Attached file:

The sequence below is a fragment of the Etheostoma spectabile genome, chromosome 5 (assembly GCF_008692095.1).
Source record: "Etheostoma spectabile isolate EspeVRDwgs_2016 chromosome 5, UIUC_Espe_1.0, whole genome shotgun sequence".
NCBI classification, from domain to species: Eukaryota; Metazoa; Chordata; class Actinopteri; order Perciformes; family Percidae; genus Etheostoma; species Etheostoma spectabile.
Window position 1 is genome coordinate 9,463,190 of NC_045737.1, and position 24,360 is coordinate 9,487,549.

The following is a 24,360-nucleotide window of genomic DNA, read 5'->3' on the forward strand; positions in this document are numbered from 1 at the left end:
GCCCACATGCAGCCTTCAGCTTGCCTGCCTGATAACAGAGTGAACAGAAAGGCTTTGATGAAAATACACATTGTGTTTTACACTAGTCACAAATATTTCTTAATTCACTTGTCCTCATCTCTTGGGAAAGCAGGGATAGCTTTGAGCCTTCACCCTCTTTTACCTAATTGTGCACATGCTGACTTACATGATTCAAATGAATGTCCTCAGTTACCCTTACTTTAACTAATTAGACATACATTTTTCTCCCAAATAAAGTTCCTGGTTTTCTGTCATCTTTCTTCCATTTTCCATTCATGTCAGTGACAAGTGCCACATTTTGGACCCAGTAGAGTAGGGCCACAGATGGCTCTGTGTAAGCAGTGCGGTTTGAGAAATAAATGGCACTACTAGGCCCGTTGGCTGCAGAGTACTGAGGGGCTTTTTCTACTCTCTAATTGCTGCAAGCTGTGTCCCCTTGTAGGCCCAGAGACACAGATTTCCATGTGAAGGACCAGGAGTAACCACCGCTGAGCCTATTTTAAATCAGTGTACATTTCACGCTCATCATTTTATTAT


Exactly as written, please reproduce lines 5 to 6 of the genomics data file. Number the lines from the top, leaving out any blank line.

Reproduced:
The following is a 24,360-nucleotide window of genomic DNA, read 5'->3' on the forward strand; positions in this document are numbered from 1 at the left end:
GCCCACATGCAGCCTTCAGCTTGCCTGCCTGATAACAGAGTGAACAGAAAGGCTTTGATGAAAATACACATTGTGTTTTACACTAGTCACAAATATTTCTTAATTCACTTGTCCTCATCTCTTGGGAAAGCAGGGATAGCTTTGAGCCTTCACCCTCTTTTACCTAATTGTGCACATGCTGACTTACATGATTCAAATGAATGTCCTCAGTTACCCTTACTTTAACTAATTAGACATACATTTTTCTCCCAAATAAAGTTCCTGGTTTTCTGTCATCTTTCTTCCATTTTCCATTCATGTCAGTGACAAGTGCCACATTTTGGACCCAGTAGAGTAGGGCCACAGATGGCTCTGTGTAAGCAGTGCGGTTTGAGAAATAAATGGCACTACTAGGCCCGTTGGCTGCAGAGTACTGAGGGGCTTTTTCTACTCTCTAATTGCTGCAAGCTGTGTCCCCTTGTAGGCCCAGAGACACAGATTTCCATGTGAAGGACCAGGAGTAACCACCGCTGAGCCTATTTTAAATCAGTGTACATTTCACGCTCATCATTTTATTAT